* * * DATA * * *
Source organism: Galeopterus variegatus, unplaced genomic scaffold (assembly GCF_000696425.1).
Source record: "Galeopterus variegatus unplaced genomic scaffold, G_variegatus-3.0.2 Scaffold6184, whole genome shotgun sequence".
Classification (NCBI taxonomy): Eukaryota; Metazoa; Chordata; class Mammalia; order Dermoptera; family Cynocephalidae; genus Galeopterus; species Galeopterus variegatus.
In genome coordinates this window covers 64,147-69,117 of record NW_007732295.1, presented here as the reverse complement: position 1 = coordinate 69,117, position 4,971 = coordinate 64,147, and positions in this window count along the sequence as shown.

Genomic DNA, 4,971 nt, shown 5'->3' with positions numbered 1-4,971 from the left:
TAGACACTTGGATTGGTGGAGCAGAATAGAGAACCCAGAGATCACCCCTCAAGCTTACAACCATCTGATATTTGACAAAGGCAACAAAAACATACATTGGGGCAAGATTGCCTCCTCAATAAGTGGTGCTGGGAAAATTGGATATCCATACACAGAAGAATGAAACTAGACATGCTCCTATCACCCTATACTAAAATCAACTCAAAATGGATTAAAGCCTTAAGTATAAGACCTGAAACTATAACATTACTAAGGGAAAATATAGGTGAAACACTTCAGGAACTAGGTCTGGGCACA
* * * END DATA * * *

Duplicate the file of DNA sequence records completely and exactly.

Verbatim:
Source organism: Galeopterus variegatus, unplaced genomic scaffold (assembly GCF_000696425.1).
Source record: "Galeopterus variegatus unplaced genomic scaffold, G_variegatus-3.0.2 Scaffold6184, whole genome shotgun sequence".
Classification (NCBI taxonomy): Eukaryota; Metazoa; Chordata; class Mammalia; order Dermoptera; family Cynocephalidae; genus Galeopterus; species Galeopterus variegatus.
In genome coordinates this window covers 64,147-69,117 of record NW_007732295.1, presented here as the reverse complement: position 1 = coordinate 69,117, position 4,971 = coordinate 64,147, and positions in this window count along the sequence as shown.

Genomic DNA, 4,971 nt, shown 5'->3' with positions numbered 1-4,971 from the left:
TAGACACTTGGATTGGTGGAGCAGAATAGAGAACCCAGAGATCACCCCTCAAGCTTACAACCATCTGATATTTGACAAAGGCAACAAAAACATACATTGGGGCAAGATTGCCTCCTCAATAAGTGGTGCTGGGAAAATTGGATATCCATACACAGAAGAATGAAACTAGACATGCTCCTATCACCCTATACTAAAATCAACTCAAAATGGATTAAAGCCTTAAGTATAAGACCTGAAACTATAACATTACTAAGGGAAAATATAGGTGAAACACTTCAGGAACTAGGTCTGGGCACA